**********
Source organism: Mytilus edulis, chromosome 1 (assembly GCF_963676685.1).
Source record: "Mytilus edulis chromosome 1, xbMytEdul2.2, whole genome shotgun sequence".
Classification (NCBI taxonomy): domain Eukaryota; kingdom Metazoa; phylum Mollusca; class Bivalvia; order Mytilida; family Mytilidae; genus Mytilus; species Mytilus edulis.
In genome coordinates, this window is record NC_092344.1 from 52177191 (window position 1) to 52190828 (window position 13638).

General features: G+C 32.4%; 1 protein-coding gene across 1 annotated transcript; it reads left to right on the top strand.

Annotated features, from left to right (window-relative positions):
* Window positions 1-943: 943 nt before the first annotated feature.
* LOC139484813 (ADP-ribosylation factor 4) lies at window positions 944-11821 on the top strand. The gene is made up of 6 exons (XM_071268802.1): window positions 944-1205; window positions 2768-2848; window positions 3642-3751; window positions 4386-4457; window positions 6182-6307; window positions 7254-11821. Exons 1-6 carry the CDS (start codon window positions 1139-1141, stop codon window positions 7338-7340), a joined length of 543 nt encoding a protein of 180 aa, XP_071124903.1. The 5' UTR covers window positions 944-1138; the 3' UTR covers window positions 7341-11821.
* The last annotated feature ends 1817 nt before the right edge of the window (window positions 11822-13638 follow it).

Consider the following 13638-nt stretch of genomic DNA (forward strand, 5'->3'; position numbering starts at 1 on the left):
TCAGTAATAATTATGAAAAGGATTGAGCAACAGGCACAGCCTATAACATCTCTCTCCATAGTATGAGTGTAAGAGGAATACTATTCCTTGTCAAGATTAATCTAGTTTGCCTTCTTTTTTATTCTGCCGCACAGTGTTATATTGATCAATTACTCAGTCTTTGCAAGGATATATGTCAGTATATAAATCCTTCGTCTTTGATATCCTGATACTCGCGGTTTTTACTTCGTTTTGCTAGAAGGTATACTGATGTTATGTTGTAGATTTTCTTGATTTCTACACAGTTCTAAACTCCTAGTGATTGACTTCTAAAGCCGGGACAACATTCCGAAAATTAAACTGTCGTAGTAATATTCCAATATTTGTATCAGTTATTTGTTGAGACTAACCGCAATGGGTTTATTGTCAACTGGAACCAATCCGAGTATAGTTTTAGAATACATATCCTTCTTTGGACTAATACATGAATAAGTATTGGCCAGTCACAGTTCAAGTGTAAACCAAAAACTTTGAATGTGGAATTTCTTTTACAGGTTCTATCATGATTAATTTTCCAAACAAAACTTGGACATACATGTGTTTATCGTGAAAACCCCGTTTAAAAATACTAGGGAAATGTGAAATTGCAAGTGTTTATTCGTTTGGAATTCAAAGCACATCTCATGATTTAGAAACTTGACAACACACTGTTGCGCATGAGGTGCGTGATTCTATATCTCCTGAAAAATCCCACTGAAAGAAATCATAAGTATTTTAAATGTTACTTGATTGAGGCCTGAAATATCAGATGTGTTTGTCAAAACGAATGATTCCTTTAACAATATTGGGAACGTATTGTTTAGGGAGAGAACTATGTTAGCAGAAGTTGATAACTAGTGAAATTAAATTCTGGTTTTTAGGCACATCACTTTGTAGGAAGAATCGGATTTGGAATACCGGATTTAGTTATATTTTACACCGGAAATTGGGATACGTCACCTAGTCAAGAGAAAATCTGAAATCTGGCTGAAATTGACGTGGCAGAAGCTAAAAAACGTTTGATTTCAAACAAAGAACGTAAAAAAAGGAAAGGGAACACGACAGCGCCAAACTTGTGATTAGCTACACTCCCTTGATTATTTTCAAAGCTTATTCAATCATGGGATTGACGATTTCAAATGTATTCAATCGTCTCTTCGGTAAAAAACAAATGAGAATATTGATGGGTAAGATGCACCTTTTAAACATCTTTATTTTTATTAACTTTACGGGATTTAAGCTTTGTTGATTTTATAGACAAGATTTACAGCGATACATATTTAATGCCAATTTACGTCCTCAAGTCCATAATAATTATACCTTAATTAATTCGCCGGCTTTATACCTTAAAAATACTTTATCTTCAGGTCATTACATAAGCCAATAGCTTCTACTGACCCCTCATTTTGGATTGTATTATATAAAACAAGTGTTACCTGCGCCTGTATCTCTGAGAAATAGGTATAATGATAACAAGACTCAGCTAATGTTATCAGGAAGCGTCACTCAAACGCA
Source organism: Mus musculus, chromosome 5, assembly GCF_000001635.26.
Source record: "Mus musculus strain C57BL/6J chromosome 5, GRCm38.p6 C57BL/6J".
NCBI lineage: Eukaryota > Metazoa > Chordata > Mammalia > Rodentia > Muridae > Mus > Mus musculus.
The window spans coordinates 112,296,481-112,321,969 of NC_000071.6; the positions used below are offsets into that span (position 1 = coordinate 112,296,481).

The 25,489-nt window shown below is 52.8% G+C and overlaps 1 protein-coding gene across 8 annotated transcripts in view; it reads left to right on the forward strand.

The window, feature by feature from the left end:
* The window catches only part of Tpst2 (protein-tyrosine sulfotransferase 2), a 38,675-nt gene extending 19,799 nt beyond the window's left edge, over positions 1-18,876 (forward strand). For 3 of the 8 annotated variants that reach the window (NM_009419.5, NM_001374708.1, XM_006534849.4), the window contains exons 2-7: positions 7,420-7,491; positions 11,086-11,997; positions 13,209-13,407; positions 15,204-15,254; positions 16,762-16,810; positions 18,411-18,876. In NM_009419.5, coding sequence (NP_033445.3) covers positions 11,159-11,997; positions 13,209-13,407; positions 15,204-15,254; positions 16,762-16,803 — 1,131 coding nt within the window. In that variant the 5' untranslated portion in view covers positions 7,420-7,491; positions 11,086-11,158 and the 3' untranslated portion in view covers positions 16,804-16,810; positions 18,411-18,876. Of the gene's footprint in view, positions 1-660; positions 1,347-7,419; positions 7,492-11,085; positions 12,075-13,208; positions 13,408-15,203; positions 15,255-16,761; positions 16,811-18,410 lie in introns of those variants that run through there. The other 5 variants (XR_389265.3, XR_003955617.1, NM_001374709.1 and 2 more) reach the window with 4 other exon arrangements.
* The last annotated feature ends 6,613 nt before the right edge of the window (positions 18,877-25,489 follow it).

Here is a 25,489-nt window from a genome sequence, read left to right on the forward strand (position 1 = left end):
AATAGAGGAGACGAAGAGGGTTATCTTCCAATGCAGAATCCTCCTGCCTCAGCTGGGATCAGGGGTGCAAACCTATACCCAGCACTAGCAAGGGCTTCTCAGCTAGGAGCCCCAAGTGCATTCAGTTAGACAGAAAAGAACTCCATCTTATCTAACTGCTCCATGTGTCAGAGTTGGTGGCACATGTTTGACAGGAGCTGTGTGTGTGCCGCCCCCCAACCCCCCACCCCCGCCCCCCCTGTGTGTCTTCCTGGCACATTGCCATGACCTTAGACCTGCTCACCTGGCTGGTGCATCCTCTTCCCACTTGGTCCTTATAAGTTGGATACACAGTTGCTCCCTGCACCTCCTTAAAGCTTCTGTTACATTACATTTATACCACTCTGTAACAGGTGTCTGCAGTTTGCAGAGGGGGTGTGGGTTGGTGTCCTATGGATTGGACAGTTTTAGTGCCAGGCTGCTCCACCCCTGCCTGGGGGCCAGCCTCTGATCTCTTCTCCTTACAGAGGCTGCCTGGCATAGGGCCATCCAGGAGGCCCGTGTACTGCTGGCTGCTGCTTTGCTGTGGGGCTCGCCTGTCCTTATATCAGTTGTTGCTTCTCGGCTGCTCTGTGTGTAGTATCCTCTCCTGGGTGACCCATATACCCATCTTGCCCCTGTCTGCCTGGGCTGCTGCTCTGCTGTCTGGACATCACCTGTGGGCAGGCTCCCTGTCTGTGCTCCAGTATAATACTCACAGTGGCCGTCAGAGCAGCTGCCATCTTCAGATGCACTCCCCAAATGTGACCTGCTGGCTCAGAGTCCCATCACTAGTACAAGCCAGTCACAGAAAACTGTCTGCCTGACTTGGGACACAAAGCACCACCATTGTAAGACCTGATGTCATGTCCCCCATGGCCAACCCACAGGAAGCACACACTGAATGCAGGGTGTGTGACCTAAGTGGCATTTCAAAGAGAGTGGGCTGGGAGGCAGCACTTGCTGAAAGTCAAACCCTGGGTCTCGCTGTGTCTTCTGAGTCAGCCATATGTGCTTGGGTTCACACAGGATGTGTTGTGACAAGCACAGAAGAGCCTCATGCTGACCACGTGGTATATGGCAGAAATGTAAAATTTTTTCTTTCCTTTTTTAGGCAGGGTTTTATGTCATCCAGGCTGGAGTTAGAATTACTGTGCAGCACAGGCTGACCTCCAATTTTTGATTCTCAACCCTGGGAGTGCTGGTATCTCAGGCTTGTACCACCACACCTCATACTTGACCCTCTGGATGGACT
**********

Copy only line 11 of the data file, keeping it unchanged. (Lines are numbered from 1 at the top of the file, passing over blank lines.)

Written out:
TCAGTAATAATTATGAAAAGGATTGAGCAACAGGCACAGCCTATAACATCTCTCTCCATAGTATGAGTGTAAGAGGAATACTATTCCTTGTCAAGATTAATCTAGTTTGCCTTCTTTTTTATTCTGCCGCACAGTGTTATATTGATCAATTACTCAGTCTTTGCAAGGATATATGTCAGTATATAAATCCTTCGTCTTTGATATCCTGATACTCGCGGTTTTTACTTCGTTTTGCTAGAAGGTATACTGATGTTATGTTGTAGATTTTCTTGATTTCTACACAGTTCTAAACTCCTAGTGATTGACTTCTAAAGCCGGGACAACATTCCGAAAATTAAACTGTCGTAGTAATATTCCAATATTTGTATCAGTTATTTGTTGAGACTAACCGCAATGGGTTTATTGTCAACTGGAACCAATCCGAGTATAGTTTTAGAATACATATCCTTCTTTGGACTAATACATGAATAAGTATTGGCCAGTCACAGTTCAAGTGTAAACCAAAAACTTTGAATGTGGAATTTCTTTTACAGGTTCTATCATGATTAATTTTCCAAACAAAACTTGGACATACATGTGTTTATCGTGAAAACCCCGTTTAAAAATACTAGGGAAATGTGAAATTGCAAGTGTTTATTCGTTTGGAATTCAAAGCACATCTCATGATTTAGAAACTTGACAACACACTGTTGCGCATGAGGTGCGTGATTCTATATCTCCTGAAAAATCCCACTGAAAGAAATCATAAGTATTTTAAATGTTACTTGATTGAGGCCTGAAATATCAGATGTGTTTGTCAAAACGAATGATTCCTTTAACAATATTGGGAACGTATTGTTTAGGGAGAGAACTATGTTAGCAGAAGTTGATAACTAGTGAAATTAAATTCTGGTTTTTAGGCACATCACTTTGTAGGAAGAATCGGATTTGGAATACCGGATTTAGTTATATTTTACACCGGAAATTGGGATACGTCACCTAGTCAAGAGAAAATCTGAAATCTGGCTGAAATTGACGTGGCAGAAGCTAAAAAACGTTTGATTTCAAACAAAGAACGTAAAAAAAGGAAAGGGAACACGACAGCGCCAAACTTGTGATTAGCTACACTCCCTTGATTATTTTCAAAGCTTATTCAATCATGGGATTGACGATTTCAAATGTATTCAATCGTCTCTTCGGTAAAAAACAAATGAGAATATTGATGGGTAAGATGCACCTTTTAAACATCTTTATTTTTATTAACTTTACGGGATTTAAGCTTTGTTGATTTTATAGACAAGATTTACAGCGATACATATTTAATGCCAATTTACGTCCTCAAGTCCATAATAATTATACCTTAATTAATTCGCCGGCTTTATACCTTAAAAATACTTTATCTTCAGGTCATTACATAAGCCAATAGCTTCTACTGACCCCTCATTTTGGATTGTATTATATAAAACAAGTGTTACCTGCGCCTGTATCTCTGAGAAATAGGTATAATGATAACAAGACTCAGCTAATGTTATCAGGAAGCGTCACTCAAACGCA